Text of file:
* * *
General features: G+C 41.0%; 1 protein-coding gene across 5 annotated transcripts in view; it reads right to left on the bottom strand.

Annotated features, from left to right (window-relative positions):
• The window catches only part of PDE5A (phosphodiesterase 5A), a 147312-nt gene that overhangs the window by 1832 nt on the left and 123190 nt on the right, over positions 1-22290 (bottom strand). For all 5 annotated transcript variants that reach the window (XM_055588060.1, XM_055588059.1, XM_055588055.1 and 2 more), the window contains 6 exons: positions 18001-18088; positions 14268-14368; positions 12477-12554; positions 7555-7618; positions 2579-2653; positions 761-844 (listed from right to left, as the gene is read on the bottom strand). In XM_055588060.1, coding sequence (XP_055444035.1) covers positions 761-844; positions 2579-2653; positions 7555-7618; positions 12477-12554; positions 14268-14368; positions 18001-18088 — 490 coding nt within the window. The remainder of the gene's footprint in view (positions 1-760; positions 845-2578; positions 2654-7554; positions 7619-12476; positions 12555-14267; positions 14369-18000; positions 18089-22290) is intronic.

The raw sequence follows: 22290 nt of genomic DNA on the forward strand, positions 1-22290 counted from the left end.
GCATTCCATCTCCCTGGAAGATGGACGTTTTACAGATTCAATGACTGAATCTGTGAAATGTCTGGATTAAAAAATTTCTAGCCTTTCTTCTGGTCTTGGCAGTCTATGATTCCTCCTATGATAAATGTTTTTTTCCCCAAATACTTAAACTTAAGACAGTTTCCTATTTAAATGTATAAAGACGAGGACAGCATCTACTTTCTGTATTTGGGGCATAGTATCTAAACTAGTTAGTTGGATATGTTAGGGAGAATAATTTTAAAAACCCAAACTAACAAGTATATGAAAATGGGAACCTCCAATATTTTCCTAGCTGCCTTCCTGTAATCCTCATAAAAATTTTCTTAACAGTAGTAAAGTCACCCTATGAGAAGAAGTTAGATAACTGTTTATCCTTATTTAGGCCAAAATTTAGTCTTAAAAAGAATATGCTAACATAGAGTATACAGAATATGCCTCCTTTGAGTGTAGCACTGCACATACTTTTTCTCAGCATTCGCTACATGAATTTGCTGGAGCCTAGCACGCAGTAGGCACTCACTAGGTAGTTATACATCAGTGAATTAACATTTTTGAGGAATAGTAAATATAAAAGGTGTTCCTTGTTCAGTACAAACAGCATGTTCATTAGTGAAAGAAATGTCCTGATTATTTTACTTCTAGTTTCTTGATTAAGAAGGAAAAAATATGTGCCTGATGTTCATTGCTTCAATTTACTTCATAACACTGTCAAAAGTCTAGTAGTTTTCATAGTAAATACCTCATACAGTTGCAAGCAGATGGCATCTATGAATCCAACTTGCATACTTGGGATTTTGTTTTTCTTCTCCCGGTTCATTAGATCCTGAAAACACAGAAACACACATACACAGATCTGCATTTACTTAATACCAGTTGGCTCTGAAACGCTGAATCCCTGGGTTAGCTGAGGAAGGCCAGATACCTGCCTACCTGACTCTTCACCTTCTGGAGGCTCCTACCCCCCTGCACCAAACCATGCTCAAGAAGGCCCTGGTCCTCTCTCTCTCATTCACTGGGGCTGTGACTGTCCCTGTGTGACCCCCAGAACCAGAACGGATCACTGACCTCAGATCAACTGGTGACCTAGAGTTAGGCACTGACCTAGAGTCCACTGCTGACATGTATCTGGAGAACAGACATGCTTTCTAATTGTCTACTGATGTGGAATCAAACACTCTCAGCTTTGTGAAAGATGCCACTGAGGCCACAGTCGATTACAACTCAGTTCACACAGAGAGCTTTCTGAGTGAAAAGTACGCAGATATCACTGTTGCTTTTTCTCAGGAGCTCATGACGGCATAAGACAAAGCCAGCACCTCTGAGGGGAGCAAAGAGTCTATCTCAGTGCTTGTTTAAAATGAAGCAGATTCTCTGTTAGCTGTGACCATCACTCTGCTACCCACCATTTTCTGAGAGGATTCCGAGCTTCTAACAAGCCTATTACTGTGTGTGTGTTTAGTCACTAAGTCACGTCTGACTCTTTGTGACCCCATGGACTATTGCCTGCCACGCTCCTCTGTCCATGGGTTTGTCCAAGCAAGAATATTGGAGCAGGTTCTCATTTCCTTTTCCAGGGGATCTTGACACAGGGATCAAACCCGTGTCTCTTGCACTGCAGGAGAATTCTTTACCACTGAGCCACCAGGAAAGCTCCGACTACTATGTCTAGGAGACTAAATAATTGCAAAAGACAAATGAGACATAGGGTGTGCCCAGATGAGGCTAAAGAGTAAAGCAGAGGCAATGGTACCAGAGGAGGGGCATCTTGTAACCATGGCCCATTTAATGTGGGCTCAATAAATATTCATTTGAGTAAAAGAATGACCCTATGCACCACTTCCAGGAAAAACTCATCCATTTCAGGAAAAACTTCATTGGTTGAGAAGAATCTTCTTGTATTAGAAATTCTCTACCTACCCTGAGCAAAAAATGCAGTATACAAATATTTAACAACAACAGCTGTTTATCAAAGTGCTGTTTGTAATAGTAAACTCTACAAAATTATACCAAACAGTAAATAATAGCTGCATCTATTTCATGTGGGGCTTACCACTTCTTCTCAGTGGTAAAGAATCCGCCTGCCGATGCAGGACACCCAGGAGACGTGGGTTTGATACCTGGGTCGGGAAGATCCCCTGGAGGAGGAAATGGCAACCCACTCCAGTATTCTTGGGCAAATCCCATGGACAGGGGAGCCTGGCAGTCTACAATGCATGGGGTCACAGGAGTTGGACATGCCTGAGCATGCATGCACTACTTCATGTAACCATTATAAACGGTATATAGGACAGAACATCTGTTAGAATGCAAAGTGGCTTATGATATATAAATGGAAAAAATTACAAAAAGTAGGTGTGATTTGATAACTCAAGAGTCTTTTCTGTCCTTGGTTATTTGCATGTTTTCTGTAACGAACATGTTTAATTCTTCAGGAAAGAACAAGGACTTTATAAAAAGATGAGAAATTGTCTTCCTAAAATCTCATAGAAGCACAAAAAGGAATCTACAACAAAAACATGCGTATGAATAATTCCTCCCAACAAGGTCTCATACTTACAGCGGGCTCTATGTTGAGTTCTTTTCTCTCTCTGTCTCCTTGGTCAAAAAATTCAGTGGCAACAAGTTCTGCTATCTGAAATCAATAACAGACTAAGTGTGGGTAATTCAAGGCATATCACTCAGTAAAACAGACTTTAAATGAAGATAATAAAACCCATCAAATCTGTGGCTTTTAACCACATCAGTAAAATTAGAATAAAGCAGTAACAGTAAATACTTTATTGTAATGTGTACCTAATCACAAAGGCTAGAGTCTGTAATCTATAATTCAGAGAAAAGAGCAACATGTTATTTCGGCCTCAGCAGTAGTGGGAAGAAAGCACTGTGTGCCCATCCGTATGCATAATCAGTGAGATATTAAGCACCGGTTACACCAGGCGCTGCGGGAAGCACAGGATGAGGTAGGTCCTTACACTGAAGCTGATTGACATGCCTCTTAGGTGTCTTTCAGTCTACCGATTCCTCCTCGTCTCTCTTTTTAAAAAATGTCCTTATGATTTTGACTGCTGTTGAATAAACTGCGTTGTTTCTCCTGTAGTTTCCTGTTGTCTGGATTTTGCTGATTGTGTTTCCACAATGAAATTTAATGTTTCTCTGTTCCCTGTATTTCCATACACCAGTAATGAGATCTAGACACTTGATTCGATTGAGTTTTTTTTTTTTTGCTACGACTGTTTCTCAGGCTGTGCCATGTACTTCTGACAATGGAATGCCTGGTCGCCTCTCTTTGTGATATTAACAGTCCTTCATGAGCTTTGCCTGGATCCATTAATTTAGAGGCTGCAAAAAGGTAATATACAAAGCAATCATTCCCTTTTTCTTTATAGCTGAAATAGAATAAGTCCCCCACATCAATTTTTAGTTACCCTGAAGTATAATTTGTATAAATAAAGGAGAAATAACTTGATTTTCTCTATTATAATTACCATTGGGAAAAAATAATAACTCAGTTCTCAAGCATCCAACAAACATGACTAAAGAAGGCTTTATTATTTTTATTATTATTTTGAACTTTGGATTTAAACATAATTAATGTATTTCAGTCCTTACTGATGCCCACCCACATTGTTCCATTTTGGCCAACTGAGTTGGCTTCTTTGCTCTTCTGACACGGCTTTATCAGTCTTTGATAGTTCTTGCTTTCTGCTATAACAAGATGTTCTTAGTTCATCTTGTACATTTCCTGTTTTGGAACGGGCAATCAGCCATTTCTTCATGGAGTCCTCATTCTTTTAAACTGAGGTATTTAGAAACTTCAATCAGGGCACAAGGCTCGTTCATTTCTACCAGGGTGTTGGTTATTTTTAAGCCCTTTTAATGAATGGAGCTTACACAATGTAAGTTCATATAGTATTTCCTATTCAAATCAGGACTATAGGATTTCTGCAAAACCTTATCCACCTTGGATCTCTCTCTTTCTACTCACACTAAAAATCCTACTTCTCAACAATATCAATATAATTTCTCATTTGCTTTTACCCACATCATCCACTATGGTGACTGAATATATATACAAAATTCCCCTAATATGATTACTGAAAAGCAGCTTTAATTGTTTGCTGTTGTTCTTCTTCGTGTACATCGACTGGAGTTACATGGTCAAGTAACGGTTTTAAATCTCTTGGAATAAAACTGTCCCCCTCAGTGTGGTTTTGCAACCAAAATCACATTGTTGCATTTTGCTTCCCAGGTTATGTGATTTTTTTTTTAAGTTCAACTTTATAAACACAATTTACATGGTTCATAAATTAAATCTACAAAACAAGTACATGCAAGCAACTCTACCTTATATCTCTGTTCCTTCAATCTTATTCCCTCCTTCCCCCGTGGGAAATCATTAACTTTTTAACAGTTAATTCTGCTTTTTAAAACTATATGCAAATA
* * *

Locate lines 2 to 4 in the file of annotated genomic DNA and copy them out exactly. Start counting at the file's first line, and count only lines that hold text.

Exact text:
Annotated features, from left to right (window-relative positions):
• The window catches only part of PDE5A (phosphodiesterase 5A), a 147312-nt gene that overhangs the window by 1832 nt on the left and 123190 nt on the right, over positions 1-22290 (bottom strand). For all 5 annotated transcript variants that reach the window (XM_055588060.1, XM_055588059.1, XM_055588055.1 and 2 more), the window contains 6 exons: positions 18001-18088; positions 14268-14368; positions 12477-12554; positions 7555-7618; positions 2579-2653; positions 761-844 (listed from right to left, as the gene is read on the bottom strand). In XM_055588060.1, coding sequence (XP_055444035.1) covers positions 761-844; positions 2579-2653; positions 7555-7618; positions 12477-12554; positions 14268-14368; positions 18001-18088 — 490 coding nt within the window. The remainder of the gene's footprint in view (positions 1-760; positions 845-2578; positions 2654-7554; positions 7619-12476; positions 12555-14267; positions 14369-18000; positions 18089-22290) is intronic.

The raw sequence follows: 22290 nt of genomic DNA on the forward strand, positions 1-22290 counted from the left end.